Then as they become verbal, and I would say even before they are speaking words, because children understand before they express, so they understand a lot more than we realize before they can use words to express it. One of the important strategies for balance is called ‘Name It to Tame it.’   So when you see a child having a feeling if you put a label on it, this helps them transition ‘big feelings’ for ‘out of body and into mind’ where they can become ideas that they can think about and talk about.  So, just labeling feelings is very helpful for a child in those early years.  

Sr. John Dominic, O.P.: Name It to Tame It,’ OK, ‘Teaching Self-Control’

Karen Villa: Which is really at the center of balance, right? So, this is something that parents just want to have as an overarching value system in those early years. So, it’s not “get control of yourself and don’t have that feeling” because that would cause a child to repress that affect and then it comes out in symptoms later.

Sr. John Dominic, O.P.: So when we talk about the virtue of meekness or something, which is the virtue that helps anger. So let’s suppose that they’re out of control of it having it angry about something. When we talk about meekness we say, “Okay, let’s walk away from the situation. Let’s count to ten, do something to kind of diffuse it but you’re not stuffing it or something.

Karen Villa: So it’s not just a demand for control, it’s helping them to regulate and helping them to learn to regulate.  You know, I often find myself talking to parents and kids, “You know, you’re feeling just got bigger than you and we need to kind of shrink it back down to size,” or “Your anger is in your hands because you want a hit or it’s in your feet because you want to kick and we want you to have it in your words.”  So that kind of spirit, I guess with strong emotion before the age of five is very helpful in achieving this state of balance, which I really think is a developmental achievement and it’s a learned skill. And these are ways that parents can support that.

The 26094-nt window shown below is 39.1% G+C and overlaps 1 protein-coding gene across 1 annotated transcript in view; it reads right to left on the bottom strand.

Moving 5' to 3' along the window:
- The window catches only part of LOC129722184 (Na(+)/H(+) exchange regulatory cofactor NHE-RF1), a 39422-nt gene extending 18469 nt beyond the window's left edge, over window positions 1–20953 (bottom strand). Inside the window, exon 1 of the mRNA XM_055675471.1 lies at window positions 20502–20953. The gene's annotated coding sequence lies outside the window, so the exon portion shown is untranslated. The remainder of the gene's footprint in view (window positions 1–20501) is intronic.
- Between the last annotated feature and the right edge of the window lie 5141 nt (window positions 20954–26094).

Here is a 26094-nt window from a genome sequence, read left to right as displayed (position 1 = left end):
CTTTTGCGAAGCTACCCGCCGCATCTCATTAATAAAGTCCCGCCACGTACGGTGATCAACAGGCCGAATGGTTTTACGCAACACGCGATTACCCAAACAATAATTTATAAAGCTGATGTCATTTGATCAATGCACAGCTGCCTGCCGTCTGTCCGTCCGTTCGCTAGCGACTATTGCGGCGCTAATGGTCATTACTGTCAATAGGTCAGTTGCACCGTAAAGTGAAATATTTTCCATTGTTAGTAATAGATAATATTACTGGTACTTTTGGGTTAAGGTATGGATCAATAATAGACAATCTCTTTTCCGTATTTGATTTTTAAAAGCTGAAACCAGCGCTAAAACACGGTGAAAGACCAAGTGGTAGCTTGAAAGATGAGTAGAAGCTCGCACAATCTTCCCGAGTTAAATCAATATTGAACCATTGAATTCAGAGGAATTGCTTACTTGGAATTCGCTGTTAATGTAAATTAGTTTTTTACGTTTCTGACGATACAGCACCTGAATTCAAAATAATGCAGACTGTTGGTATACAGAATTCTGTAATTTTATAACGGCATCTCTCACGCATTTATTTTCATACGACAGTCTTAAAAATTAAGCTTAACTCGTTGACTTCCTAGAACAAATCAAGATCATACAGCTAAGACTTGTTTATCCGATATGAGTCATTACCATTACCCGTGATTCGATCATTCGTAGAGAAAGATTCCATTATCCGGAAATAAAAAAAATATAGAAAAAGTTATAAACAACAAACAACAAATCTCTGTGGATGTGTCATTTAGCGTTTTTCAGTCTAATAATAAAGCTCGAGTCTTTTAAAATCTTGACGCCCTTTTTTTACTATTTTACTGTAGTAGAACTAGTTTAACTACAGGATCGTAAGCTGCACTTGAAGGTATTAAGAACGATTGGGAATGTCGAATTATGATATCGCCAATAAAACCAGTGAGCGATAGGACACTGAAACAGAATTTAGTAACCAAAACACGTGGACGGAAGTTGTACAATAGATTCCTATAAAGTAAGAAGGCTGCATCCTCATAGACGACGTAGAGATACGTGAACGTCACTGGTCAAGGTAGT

Sr. John Dominic, O.P.: And just let them just like you said like ‘Name It, Tame It’  just to verbalize it and give expression to whatever.

Karen Villa: Right, and tolerate it. Help children to know that it’s going to pass. They’re not going to be feeling that way forever – in five minutes they’ll be feeling differently. So when parents are helping with this balance before five, when they deliver them to you all at the age of six, they are much better equipped to take in their learning and participate in it.

Sr. John Dominic, O.P.:  I remember Dr. Dan Siegel even talking about this too, that you are going to make all these parenting mistakes or even with teachers, I mean, I use it even as being a principal, sometimes you just kind of reach that point, but this is kind of what we’re we’re aiming for.

Karen Villa: Yeah, we have a way to work with all of these things.  You know, they call parenting the ‘impossible profession;’ psychology is the ‘impossible profession;’ and I think teaching is the ‘impossible profession’ because you can’t get it perfectly right all the time and you have to have a way to be kind and gracious with yourself when you make mistakes and then really for yourself and for your child use those mistakes as a teaching opportunity to learn some of these virtues and mindfully focus on them.

Sr. John Dominic, O.P.: Alright, are there any other strategies in that one?